confrontment


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con·front

 (kən-frŭnt′)
v. con·front·ed, con·front·ing, con·fronts
v.tr.
1. To come face to face with, especially with defiance or hostility: I wish to confront my accuser in a court of law.
2. To bring face to face with: The defendant was confronted with incontrovertible evidence of guilt.
3. To come up against; encounter: confronted danger at every turn.
v.intr.
To engage in confrontation: "She got no child support. [She] didn't argue or confront" (Gail Sheehy).

[French confronter, from Old French, to adjoin, from Medieval Latin cōnfrontāre : Latin com-, com- + Latin frōns, front-, front.]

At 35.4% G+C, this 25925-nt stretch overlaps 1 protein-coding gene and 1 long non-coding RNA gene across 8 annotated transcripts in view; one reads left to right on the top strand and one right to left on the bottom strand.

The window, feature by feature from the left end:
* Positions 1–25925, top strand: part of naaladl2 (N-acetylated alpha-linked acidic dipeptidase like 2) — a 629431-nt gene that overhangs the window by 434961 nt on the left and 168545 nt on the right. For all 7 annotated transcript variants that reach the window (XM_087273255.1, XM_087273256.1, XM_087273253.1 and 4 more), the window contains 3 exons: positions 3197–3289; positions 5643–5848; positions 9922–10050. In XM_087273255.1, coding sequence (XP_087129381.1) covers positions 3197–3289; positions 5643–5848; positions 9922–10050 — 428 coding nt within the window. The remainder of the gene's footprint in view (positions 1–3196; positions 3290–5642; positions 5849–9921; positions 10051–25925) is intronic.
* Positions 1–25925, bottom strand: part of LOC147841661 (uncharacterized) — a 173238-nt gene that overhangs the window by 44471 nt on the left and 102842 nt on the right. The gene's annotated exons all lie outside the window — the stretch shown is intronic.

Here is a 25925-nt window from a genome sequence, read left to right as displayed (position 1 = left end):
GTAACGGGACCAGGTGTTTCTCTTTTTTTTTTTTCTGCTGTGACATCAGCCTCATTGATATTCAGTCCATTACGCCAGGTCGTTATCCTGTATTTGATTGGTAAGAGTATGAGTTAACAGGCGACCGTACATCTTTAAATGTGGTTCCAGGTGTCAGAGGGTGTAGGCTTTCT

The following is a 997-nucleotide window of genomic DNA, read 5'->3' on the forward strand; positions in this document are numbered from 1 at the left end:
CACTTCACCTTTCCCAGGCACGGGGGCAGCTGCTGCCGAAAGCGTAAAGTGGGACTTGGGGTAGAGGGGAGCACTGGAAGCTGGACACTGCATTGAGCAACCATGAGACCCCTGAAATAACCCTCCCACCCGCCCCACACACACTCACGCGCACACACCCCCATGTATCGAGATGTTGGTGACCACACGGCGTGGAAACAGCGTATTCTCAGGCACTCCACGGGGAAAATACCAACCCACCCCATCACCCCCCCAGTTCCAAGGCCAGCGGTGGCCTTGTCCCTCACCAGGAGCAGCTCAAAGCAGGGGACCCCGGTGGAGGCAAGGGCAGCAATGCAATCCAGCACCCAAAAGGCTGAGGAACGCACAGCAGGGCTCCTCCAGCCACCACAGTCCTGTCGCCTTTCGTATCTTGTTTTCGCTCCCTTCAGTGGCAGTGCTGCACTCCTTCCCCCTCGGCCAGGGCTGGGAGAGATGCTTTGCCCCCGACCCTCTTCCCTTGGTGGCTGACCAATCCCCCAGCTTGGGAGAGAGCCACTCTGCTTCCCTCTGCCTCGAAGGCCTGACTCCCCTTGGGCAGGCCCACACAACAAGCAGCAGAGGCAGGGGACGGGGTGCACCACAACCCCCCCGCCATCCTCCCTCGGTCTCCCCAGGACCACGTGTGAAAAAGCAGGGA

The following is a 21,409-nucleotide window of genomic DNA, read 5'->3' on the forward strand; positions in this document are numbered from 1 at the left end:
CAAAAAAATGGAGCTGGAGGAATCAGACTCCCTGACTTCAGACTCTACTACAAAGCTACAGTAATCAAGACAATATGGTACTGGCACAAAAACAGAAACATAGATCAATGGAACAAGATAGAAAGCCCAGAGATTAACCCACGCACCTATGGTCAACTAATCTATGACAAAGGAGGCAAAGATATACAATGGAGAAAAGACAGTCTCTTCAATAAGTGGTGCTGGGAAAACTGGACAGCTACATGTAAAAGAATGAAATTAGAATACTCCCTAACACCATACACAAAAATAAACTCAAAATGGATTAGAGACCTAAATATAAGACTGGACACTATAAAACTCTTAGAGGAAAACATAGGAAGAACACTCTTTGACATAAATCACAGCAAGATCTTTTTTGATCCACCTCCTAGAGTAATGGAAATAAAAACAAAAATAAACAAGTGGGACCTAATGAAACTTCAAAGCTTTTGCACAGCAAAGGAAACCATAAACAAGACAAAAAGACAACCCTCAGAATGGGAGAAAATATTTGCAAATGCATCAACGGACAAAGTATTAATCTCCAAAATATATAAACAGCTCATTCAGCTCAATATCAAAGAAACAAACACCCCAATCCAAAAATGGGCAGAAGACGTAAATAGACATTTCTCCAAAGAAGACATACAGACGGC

con·front′er n.
con·front′ment n.
con′fron·ta′tive adj.

confrontment

(kɒnˈfrʌntmənt)
n
archaic another word for confrontation
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References in periodicals archive ?
Frequently commentators try to explain the distinctions between these two musico-dramatic expressions by setting up polarities: satire versus romance, comedy versus tragedy, word versus music, sensation versus intellect, naturalism versus ceremony, all of which ultimately, they suggest, intimate a confrontment of the ridiculous and the sublime.
You could understand the dynamics when Wenger v Ferguson was the only mind-game in town, because Sir Alex long ago converted his streak of Caledonian confrontment into a branch of psychological warfare and it suited Wenger to counter-attack with an air of Gallic disdain.